While the eastern Himalayan region on the India-China border is administered by New Delhi, China claims the territory, calling it "southern Tibet."
"China expresses firm opposition to this [trip] and will lodge stern representations with the Indian side," Chinese foreign ministry spokeswomen Hua Chunying said on Wednesday in the Chinese capital. India ignored earlier concerns raised by China last year, when the trip was announced, and went ahead with the planned itinerary to Arunachal Pradesh.
The two countries have been involved in a territorial dispute concerning the region for decades. The 3,500-kilometer-long (2,175-mile-long) border shared by India and China was the major cause of war in 1962.
The tour so far
The Dalai Lama, whom China calls a dangerous separatist, fled to India in the 1950s following a failed Tibetan uprising against Chinese rule. The Tibetan government in exile now operates from Dharamsala in the northern Indian state of Himachal Pradesh.
Earlier this week, the Buddhist monk met one of five Indian paramilitary guards who escorted him safely to India almost 60 years ago.
"I'm extremely happy meeting, or for the opportunity [for] meeting an old member of Assam Rifles, 1959," the Dalai Lama said. "When I crossed, they, Assam Rifles, helped me, so long, 58 years passed."
The 81-year-old Nobel peace laureate had planned to fly by helicopter to the 17th-century Tawang monastery, the largest of its kind in India, to hold three days of spiritual teachings starting Wednesday.
Heavy rainfall, however, forced him to travel by road through rugged mountain terrain, delaying his expected arrival at the monastery until Friday.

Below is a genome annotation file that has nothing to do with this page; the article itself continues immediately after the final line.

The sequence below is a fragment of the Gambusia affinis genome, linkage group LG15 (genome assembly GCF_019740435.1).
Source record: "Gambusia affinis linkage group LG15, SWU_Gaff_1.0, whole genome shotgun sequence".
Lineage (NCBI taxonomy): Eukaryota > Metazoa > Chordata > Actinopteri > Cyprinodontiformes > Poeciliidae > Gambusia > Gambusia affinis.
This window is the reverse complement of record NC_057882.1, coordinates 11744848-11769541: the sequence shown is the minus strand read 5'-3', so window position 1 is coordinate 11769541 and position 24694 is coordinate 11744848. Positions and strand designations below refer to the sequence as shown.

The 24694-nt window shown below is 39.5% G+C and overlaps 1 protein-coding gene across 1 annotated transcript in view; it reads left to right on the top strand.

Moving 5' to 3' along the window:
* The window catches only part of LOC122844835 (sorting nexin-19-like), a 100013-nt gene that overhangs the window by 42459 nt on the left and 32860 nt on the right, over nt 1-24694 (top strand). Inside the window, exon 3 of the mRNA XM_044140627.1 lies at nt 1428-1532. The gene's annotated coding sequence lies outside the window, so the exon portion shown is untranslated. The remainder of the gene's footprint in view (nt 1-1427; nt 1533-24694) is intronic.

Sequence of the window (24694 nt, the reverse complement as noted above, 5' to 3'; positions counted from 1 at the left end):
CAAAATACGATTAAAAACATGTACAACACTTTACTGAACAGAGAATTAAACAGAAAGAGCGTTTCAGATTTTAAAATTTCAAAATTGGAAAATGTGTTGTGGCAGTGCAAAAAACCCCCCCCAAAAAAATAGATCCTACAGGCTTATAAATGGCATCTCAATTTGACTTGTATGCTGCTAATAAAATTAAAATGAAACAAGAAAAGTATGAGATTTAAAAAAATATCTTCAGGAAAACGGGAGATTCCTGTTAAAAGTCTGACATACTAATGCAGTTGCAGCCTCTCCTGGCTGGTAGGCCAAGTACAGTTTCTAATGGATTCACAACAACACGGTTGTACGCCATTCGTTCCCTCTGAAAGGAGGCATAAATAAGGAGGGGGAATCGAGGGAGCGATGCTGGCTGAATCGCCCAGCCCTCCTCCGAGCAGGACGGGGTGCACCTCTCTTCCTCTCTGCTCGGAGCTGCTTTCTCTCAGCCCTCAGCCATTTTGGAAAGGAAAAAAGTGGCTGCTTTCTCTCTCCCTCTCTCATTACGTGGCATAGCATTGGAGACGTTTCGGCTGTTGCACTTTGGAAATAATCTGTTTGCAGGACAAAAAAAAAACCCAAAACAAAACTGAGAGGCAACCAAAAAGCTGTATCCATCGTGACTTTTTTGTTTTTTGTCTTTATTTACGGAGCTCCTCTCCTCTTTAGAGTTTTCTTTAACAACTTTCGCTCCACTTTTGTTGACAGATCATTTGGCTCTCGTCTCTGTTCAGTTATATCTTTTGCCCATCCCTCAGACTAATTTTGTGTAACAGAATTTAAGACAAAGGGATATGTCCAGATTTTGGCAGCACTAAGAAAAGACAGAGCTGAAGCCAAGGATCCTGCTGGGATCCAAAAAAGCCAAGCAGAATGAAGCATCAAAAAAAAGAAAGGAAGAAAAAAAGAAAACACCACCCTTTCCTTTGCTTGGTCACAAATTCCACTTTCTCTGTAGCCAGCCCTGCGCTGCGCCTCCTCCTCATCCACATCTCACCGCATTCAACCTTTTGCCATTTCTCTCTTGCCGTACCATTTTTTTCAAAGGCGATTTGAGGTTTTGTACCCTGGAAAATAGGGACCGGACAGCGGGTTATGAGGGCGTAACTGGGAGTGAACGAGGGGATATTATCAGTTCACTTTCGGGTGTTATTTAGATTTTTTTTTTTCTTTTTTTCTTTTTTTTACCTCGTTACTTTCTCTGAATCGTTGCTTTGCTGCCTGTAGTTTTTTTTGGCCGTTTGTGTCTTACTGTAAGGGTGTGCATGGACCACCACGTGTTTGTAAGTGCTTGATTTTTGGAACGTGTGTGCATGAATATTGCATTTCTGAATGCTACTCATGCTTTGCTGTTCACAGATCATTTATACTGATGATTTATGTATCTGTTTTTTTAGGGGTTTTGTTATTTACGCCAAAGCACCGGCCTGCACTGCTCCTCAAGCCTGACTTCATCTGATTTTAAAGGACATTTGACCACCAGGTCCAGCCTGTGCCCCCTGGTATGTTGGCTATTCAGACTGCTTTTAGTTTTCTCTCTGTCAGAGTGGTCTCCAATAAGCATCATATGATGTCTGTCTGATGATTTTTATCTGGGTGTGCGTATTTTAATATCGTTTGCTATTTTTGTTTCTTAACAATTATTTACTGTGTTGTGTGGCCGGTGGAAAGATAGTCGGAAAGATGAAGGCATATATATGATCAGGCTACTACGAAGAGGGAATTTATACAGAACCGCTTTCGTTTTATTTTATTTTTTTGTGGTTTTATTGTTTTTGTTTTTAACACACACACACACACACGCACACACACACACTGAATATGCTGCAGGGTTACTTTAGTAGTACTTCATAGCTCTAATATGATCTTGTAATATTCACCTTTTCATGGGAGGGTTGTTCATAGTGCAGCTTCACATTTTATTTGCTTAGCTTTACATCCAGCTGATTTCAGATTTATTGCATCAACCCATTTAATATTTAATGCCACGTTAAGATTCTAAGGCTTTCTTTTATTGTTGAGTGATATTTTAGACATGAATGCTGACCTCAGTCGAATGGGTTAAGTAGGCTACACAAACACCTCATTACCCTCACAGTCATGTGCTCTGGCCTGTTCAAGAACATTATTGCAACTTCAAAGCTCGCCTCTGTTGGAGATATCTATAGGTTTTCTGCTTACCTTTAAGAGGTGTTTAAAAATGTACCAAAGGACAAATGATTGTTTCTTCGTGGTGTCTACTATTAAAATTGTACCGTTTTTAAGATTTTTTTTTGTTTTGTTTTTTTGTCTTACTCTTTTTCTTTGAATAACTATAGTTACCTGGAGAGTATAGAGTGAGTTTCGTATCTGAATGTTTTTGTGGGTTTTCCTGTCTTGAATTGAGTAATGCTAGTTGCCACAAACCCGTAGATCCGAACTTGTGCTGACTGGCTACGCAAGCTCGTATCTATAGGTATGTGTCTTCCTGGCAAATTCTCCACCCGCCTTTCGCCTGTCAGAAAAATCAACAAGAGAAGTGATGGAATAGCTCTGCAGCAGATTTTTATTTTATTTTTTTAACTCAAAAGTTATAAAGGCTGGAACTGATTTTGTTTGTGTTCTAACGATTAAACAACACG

Religious harmony and political discord
The 14th Dalai Lama, who previously renounced any political role in leading the Tibetan diaspora, said the purpose of his visit to Buddhist-majority Arunachal Pradesh was to promote religious harmony. But Chinese officials have said the visit will only cause discord.
"We demand that India immediately cease using the Dalai Lama's mistaken behavior to damage China's interests," Hua said. "It will not bring any benefit to India. China will take necessary measures to firmly safeguard its territorial sovereignty and legitimate rights."
India, however, has dismissed China’s criticisms of the Dalai Lama's second visit to the region in a decade.
"His visit to this part of the country is totally religious," said Pema Khandu, the state's chief minister. "As far as the boundary issue is concerned, I have also maintained that we don't share our boundary with China, but we share our boundary with Tibet."
Diplomatic relations between Beijing and New Delhi are already tense as China continues to form closer ties with India's historical antagonist Pakistan. India warned China not to create "artificial controversy" around the Dalai Lama’s visit to Aranuchal Pradesh.